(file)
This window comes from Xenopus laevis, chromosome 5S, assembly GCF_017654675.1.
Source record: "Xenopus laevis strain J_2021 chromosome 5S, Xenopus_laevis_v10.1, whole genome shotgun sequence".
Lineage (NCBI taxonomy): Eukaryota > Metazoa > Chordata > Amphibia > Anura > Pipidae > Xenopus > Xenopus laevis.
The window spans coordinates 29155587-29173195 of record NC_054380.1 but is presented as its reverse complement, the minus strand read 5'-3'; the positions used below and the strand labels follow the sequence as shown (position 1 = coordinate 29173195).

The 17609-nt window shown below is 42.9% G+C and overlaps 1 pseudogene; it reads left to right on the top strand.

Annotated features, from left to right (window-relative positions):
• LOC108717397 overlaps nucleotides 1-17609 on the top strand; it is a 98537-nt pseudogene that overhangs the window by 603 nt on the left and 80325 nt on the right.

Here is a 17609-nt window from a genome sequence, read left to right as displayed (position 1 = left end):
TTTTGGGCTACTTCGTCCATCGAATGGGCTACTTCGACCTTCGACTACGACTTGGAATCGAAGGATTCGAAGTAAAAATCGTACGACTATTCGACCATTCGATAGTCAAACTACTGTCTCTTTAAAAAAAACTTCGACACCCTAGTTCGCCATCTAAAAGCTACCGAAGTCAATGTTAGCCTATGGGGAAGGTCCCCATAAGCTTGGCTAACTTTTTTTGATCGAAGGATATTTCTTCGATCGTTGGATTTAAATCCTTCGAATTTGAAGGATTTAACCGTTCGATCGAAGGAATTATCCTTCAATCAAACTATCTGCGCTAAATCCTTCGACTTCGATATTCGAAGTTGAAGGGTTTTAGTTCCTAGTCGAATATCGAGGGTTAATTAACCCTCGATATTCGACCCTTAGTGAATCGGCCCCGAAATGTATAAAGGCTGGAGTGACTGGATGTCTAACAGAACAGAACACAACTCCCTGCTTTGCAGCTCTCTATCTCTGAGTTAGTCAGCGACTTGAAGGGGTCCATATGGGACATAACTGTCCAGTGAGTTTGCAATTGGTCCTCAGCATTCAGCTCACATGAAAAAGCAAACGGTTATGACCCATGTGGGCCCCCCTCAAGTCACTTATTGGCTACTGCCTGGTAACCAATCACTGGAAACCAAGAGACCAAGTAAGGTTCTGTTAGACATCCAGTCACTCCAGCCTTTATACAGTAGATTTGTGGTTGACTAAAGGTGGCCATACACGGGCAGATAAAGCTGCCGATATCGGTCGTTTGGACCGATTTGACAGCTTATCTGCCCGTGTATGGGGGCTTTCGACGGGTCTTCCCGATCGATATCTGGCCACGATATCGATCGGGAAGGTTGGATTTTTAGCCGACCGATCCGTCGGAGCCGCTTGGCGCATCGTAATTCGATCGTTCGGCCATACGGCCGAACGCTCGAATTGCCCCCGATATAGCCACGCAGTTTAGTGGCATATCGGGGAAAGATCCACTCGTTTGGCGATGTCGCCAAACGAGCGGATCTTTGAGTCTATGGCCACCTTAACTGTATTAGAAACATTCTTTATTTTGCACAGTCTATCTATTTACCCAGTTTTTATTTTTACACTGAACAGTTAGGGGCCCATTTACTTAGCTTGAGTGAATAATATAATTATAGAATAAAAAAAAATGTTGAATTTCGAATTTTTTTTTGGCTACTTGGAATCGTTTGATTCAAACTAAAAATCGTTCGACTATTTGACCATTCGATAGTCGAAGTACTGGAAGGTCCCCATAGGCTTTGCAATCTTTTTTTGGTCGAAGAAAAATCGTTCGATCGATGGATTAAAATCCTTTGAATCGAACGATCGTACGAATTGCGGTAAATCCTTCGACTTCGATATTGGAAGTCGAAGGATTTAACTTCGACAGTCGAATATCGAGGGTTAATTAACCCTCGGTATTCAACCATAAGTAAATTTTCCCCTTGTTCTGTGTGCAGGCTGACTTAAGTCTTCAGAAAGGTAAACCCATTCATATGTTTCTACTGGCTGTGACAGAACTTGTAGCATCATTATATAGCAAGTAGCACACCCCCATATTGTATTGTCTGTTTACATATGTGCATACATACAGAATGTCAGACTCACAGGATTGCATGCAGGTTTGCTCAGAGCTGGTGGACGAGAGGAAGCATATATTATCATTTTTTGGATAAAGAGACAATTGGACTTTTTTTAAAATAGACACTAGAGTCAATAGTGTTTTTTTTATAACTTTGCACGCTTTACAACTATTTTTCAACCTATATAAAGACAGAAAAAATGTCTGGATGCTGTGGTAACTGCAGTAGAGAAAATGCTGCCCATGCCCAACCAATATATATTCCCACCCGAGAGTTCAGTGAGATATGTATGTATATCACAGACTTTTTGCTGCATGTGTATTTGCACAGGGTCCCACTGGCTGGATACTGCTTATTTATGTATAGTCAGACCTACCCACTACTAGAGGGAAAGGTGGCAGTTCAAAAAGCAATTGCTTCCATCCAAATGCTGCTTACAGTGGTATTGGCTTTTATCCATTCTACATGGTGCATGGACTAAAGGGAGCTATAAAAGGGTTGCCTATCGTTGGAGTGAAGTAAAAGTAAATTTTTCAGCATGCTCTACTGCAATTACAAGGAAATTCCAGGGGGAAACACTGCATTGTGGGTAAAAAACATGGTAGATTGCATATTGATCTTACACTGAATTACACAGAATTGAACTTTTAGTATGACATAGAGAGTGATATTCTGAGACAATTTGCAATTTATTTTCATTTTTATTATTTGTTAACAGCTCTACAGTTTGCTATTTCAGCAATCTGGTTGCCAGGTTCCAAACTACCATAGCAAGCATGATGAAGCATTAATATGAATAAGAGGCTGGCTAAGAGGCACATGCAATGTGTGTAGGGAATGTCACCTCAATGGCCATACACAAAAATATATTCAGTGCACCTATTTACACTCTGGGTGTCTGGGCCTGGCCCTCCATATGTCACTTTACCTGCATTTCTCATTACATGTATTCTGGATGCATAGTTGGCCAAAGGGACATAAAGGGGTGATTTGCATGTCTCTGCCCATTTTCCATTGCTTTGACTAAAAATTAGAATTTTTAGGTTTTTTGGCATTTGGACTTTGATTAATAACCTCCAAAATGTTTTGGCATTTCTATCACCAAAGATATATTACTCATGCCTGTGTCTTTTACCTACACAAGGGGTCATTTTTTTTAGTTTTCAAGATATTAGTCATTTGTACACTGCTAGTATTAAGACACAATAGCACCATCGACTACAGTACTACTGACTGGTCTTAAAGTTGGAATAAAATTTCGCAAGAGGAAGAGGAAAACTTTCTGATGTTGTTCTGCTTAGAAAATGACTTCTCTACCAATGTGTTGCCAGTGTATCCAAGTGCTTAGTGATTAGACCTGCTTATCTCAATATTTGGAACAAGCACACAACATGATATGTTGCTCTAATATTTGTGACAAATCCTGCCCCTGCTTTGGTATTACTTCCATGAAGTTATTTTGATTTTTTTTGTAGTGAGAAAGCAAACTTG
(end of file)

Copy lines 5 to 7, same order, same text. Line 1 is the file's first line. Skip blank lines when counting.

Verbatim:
The 17609-nt window shown below is 42.9% G+C and overlaps 1 pseudogene; it reads left to right on the top strand.

Annotated features, from left to right (window-relative positions):
• LOC108717397 overlaps nucleotides 1-17609 on the top strand; it is a 98537-nt pseudogene that overhangs the window by 603 nt on the left and 80325 nt on the right.